Heather Jackson Reflects on Impressive Kona Finish, Plans for Next Year



In her first Kona appearance, Heather Jackson surpassed expectations with a fifth place finish at the 2015 IRONMAN World Championship. We caught up with her a few weeks after the race to talk about her impressive performance and future plans.

ACTIVE: How did it feel to finish fifth in Kona, and how does that result compare to previous successes in your career?

HJ: It's funny because I'm still in shock. I've won Wildflower, and I've won 70.3 Oceanside. It was only fifth, but it was fifth at Kona, so comparatively it's up there, if not higher than my other accomplishments for sure.

It's the IRONMAN World Championship, so it's huge and I went into it hoping for a top 10 finish. I thought I could finish 10th or ninth, and I would've been ecstatic about it. So for fifth, I was so happy.

ACTIVE: So, top 10 was your ultimate goal? That's pretty lofty for your first time in Kona.

HJ: It's tough, right? It's the best girls in the world. You can be so far back from the lead and it may seem impossible, so you set smaller goals for yourself in the race.

I got off the bike maybe 14th or 15th, so initially I thought 'I have five girls to pass and I'll be in 10th.' So you focus in on those smaller, short term goals and you tick them off until you realize you're moving through the field. So yeah, going in, it was to finish top 10 and anything more than that was awesome.

ACTIVE: Was that when you realized you were doing well, when you were passing people on the run?

HJ: It was like almost through each sport during the day, it got better and better. But you never know how it's going to go. Some days I've had not amazing swims, but amazing swims for me, and I get out of the water and I'm not as strong on the bike or run. For me in Kona, I had a horrible swim. I didn't think I'd be that far back.

It started out pretty bad. I was down on myself. Then, the bike got a little better. When I got to the run, my legs felt great. It was one of those 'Wow, I can do this,' moments. That positive mentality and the momentum kept going all through the run.

ACTIVE: How do you change your mindset when you exit the swim so far behind? How do you turn things around to finish fifth?

HJ: Going in, I knew the swim would be a struggle and a low point, so getting on the bike helped me forget about it. I think going in mentally prepared, and knowing I would hear a huge time gap as I exited the water, I was ready for it.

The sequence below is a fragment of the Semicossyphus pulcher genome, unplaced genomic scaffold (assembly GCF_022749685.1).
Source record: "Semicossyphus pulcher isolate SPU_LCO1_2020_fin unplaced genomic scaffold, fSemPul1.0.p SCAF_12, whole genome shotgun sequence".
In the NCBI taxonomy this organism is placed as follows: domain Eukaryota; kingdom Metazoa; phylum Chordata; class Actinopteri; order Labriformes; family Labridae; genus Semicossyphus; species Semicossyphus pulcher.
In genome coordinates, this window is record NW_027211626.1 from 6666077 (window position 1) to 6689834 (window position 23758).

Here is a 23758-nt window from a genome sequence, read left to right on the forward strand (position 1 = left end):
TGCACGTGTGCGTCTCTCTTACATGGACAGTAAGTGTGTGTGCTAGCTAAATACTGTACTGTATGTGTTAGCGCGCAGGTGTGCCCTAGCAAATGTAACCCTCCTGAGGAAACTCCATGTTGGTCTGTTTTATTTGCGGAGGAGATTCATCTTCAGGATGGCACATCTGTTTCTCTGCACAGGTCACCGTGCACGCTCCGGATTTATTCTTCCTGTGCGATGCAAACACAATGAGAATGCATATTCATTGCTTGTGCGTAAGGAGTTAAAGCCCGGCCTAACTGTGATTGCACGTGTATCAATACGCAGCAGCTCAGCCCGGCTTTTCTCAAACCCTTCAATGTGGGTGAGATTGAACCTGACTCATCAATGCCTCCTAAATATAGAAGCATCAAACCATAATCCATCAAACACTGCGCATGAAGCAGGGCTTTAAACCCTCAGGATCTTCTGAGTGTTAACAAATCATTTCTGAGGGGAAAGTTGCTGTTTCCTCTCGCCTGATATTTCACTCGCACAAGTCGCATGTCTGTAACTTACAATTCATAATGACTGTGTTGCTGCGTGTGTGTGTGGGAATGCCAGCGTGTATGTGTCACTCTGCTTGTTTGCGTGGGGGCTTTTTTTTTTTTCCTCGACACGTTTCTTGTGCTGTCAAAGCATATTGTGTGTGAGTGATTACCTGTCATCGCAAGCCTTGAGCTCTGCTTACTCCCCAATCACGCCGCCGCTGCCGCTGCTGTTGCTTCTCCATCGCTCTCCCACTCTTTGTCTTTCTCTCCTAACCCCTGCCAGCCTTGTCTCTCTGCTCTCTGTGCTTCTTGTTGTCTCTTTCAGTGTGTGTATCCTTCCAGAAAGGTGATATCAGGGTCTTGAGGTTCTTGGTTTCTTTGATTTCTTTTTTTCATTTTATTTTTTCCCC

I had a little more work to do than I thought, but I can always find the positive in it. I thought, 'I know I can bike with the top girls, time to do it.'

ACTIVE: How did you prepare for the harsh conditions of the big island? What were you doing to get ready for the heat and the wind?

HJ: My husband and I packed up from our home in Bend, Ore., and drove down to Tucson about four weeks leading into the race. Tucson is super windy and in the 100s everyday. It was hotter than Kona, but didn't have quite the humidity--I didn't think Kona felt that hot to me.

We went to the Big Island about 10 days before the race, to get used to the humidity. You can only familiarize yourself to the humidity; I don't think you can ever adapt to it necessarily.

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About the Author

Michael Nystrom

Michael Nystrom is the triathlon editor for Active.com. A California native, Michael graduated from the University of Southern California with a master's degree in journalism. He has done several sprint- and olympic-distance triathlons, raced Ironman 70.3 California and raced Ironman 140.6 Arizona. Follow Michael on Twitter, Instagram or LinkedIn.

Michael Nystrom is the triathlon editor for Active.com. A California native, Michael graduated from the University of Southern California with a master's degree in journalism. He has done several sprint- and olympic-distance triathlons, raced Ironman 70.3 California and raced Ironman 140.6 Arizona. Follow Michael on Twitter, Instagram or LinkedIn.

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